'Big Little Show' at Irma Freeman Center makes big deal out of miniature art
There is a world that we can control, one that can take us back in time, propel us deep into the future or keep us right here in wildly creative ways.
It is the world of “Art in Miniature,” and it is being celebrated in “The Big Little Show” opening April 3 at the Irma Freeman Center for Imagination in Pittsburgh's Garfield/Friendship neighborhood.
Educational programming is a collaboration between the Freeman Center, the Carnegie Museum of Art of Pittsburgh and the Wisdom Arts Laboratory of Los Angeles.
“People are attracted to miniatures in the same way that we are attracted to fantasy. Anytime you change the scale of things, you begin to see the world in a different light,” says artist-filmmaker and teacher Sheila Ali of Shadyside, co-founder and director of the Freeman Center and curator of the show, which features 16 local and international artists.
“Creativity is born and thrives when you begin to see things from a unique perspective, like when a button becomes a tiny clock,” Ali says.
She sees a miniature house, for example, as a metaphor for something otherwise intangible, allowing us to open the door to our imagination.
“What better way to express our aspirations, hopes and dreams than through the art of miniature and the imagery of tiny worlds?” she asks. “Miniatures remove the barriers of everyday life, the chains of normalcy that we impose on ourselves.”
Those walking through the door of the Freeman Center will see an exceedingly diverse representation of artistic expression in miniature, including models, photographs of models, dioramas, stop-motion animation, weaving, paintings, glass chandeliers and chairs set in small rooms, a miniature library that can be explored and Ali's own interactive settings, which include three short films, a kitchen with running water and working lights and a fan.
Ali credits much of her inspiration to the Carnegie's Hall of Miniatures, where she found solace as a child.
“In my family, when we were small and lived in poverty, we always had the museum,” Ali says. “They are truly fantastic miniature rooms, forever frozen in one infinite moment of time. Many of us who grew up in Pittsburgh remember it as a magical place.”
The cases with miniature furniture in tiny room settings are a beloved part of the museum, says Ashley Andrykovitch, the Carnegie's assistant curator of education, children's and family programs. “Very often things that are miniaturized seem sweet or precious and can have a special kind of appeal,” she says.
For children, Andrykovitch finds, the art sparks the imagination and storytelling and creative adventures.
“Anything can happen in a make-believe world, and that is fun to think about and to talk about,” she says.
The museum's miniatures will be the focus of its ARTventures activities April 11 in the Hall of Sculpture. There will be a lot to explore at the Freeman Center and its own workshops, too.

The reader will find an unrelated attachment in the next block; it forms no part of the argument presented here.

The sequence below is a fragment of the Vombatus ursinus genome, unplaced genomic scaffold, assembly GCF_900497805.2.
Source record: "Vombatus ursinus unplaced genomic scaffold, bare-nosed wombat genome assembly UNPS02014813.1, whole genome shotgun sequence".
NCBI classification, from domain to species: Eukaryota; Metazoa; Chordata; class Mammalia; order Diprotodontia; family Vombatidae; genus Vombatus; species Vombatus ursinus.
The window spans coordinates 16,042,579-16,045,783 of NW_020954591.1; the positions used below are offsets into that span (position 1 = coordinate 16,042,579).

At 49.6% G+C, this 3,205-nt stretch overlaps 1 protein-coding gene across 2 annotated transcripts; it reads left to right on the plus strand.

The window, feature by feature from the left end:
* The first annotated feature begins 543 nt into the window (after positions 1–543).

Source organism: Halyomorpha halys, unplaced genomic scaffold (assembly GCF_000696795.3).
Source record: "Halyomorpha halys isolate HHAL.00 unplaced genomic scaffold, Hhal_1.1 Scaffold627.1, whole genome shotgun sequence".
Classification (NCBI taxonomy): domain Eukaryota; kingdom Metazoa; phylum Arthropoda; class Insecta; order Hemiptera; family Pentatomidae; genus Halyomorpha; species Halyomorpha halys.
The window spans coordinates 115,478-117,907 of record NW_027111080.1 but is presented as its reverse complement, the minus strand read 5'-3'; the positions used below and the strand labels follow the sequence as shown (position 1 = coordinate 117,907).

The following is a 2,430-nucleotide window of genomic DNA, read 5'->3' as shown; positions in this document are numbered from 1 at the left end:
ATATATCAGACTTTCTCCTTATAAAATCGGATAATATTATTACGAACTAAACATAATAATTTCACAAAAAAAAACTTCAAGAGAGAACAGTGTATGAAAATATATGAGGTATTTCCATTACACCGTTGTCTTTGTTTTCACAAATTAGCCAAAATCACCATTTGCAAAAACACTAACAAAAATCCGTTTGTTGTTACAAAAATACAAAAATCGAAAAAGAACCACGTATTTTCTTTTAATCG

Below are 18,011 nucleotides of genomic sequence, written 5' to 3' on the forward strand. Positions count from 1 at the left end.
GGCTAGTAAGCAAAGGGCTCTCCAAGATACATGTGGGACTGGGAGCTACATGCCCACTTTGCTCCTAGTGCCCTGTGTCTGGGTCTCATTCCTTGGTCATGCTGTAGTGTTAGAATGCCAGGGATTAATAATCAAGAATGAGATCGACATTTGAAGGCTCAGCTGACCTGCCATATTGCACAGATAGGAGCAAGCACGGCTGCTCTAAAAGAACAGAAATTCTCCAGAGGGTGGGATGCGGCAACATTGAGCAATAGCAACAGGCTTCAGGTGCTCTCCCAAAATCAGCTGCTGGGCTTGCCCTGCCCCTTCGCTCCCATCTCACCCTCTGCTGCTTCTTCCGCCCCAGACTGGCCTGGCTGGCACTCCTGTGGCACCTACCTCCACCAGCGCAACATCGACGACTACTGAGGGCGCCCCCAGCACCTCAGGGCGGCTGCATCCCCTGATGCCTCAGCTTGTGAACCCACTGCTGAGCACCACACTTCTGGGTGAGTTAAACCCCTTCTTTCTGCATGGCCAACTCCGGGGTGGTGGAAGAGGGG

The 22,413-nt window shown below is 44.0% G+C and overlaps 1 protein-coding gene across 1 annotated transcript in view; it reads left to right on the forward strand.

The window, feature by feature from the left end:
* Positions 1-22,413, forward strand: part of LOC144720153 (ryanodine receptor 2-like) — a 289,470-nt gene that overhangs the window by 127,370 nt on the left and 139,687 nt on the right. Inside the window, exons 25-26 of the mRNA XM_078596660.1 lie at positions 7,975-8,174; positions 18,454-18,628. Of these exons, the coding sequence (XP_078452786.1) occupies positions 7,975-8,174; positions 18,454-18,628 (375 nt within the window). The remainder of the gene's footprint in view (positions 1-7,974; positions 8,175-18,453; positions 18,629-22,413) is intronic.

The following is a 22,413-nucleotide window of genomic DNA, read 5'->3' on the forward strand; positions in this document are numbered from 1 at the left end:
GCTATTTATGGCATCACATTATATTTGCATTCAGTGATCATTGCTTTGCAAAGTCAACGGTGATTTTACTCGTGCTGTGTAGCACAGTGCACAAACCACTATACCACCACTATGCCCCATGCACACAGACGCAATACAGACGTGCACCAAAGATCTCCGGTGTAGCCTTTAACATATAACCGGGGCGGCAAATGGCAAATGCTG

“A lot of the artists are also teachers, so the possibilities of having a variety of ‘Make & Take' workshops is pretty much off the charts,” Ali says.
Art in miniature offers “very small worlds with larger-than-life stories,” says artist Katy DeMent of Highland Park, who entered tiny matchbook dioramas in the “Big Little Show.”
“I have always enjoyed the fantasy and imagination that can be created in small spaces. As a child, I created worlds, towns and villages,” she says. “Small items can make a large impact.”
LaVern Kemp of Highland Park, represented with three small framed weavings in the exhibit, says that because most of her artwork is so large, she finds it refreshing when she has the opportunity to work in miniature. “I almost feel like I'm cheating,” she says.
Self-taught artist and photographer Douglas “Dougie” Duerring of Wilkinsburg, whose credits include work with Cirque Du Soleil and the National Opera of Paris, says being able to create the world he wants to see is much easier when working in miniature.
“I am trying to convey to people that no matter how big or small, everything has its beauty,” he says. He has six photographs of a miniature world from his “Microcosm” series in the show.
Alberto Almarza of Observatory Hill, a conceptual artist with an interest in miniatures, is returning his 5-inch by 5-inch “The Insect Maker” to the spotlight for the show. He showcased the conceptual tribute to the natural world at the Warhol in 2009, and it won best of show at the Associated Artists of Pittsburgh annual that year.
He also will be showing a recently finished series of optical illusion drawings, as well as his “Miniature Museum of Modern Art.”
His drawings tell a story about creative play, mystery and imagination, but, he says, “I leave the details of such a story up to the viewer's imagination and sensitivities.”
Rex Rutkoski is a staff writer for Trib Total Media. He can be reached at 724-226-4664 or email@example.com.